Manitoba gov’t seeks to repeal hog barn moratorium

Manitoba’s hog barn moratorium might finally be purged, and a host of other farming challenges might become simpler if the provincial government has its way.

The Red Tape Reduction and Government Efficiency Act would hit many areas of regulation and legislation that affect farmers, including:

  • “remove general prohibitions from the Environment Act for the expansion of hog barns and manure storage facilities”
  • remove the ban on winter spreading of manure
  • reduce financial reporting requirements of the Veterinary Services Act applying to veterinary services boards
  • allow municipalities more room to fine people who break the Noxious Weeds Act
  • repeal the Manitoba Natural Resources Development Act

The proposed law is part of Progressive Conservative Premier Brian Pallister’s long-anticipated war on “red tape,” which he has consistently referred to since being elected almost a year ago.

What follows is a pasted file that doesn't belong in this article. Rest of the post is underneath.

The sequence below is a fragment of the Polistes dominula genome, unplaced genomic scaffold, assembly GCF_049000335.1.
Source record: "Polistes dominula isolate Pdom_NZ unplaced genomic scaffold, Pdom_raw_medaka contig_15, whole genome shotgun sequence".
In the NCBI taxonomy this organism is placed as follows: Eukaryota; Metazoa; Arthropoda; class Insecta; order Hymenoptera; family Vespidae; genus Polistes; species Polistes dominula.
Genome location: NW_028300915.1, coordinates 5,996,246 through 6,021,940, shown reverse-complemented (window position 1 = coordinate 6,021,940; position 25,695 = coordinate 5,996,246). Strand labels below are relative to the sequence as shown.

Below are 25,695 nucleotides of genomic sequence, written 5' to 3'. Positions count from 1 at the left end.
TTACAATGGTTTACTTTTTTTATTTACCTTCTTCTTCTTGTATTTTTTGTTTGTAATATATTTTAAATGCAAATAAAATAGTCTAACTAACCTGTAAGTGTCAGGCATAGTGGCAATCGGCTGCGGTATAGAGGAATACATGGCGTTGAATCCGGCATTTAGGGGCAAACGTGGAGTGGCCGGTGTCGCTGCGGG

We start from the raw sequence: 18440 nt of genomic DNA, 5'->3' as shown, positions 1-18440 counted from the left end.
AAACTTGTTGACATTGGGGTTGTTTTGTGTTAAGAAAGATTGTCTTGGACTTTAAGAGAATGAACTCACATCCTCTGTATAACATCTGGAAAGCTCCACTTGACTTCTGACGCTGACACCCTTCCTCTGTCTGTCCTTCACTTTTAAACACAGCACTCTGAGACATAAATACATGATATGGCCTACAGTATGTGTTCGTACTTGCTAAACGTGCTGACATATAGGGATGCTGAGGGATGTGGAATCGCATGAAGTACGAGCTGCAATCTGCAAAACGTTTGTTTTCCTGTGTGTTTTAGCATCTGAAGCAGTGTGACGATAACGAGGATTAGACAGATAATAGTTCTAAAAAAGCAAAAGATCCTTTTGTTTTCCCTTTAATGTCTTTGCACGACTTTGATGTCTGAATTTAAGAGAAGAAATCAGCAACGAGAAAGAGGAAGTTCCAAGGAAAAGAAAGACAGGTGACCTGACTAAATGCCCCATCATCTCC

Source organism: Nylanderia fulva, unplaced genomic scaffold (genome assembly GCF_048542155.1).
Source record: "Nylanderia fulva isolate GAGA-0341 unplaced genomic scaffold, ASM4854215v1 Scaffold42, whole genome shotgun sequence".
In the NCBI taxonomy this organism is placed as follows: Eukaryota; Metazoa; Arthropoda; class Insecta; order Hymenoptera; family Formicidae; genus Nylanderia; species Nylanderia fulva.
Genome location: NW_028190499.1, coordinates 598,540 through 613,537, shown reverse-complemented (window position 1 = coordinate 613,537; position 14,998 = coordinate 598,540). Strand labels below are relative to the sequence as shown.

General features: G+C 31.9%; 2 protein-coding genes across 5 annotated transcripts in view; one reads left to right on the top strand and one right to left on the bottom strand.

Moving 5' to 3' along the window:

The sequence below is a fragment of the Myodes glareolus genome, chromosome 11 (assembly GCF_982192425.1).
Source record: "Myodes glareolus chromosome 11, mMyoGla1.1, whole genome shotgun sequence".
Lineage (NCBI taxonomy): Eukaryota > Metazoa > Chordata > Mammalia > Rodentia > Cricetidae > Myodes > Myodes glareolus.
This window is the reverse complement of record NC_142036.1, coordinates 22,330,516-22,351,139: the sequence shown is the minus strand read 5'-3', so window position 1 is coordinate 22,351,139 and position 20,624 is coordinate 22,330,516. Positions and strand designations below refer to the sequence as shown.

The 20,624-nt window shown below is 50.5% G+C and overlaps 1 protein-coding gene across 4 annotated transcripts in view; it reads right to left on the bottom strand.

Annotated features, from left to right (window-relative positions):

The government has moved very slowly in implementing its agenda, taking months to study issues and formulate policies before introducing legislation to the Manitoba legislature.

However, that has changed in recent weeks with major and contentious legislation introduced in quick succession, including legislation to re-open government sector wage contracts and amalgamate government sector worker union bargaining units.

The red tape act is being overseen by Finance Minister Cameron Friesen.

“Our government is committed to eliminating the barriers that prevent business and local governments from thriving and expanding,” said Friesen as he announced the act.

“The Red Tape Reduction and Government Efficiency Act would amend or repeal 15 pieces of legislation to reduce the red tape that is creating burdens on business, non-profits, municipalities, private citizens and government officials.”

The hog barn moratorium was being slowly dismantled before this, both with minor easings done by the previous NDP government and with changes to the building code and other regulations by the Pallister government, but language creating a general ban still existed within legislation.

The winter manure spreading ban upset many small hog barn operators, since few had manure lagoons large enough to hold a year’s worth of manure. Most larger barns have enough capacity that it is not an issue for them. 

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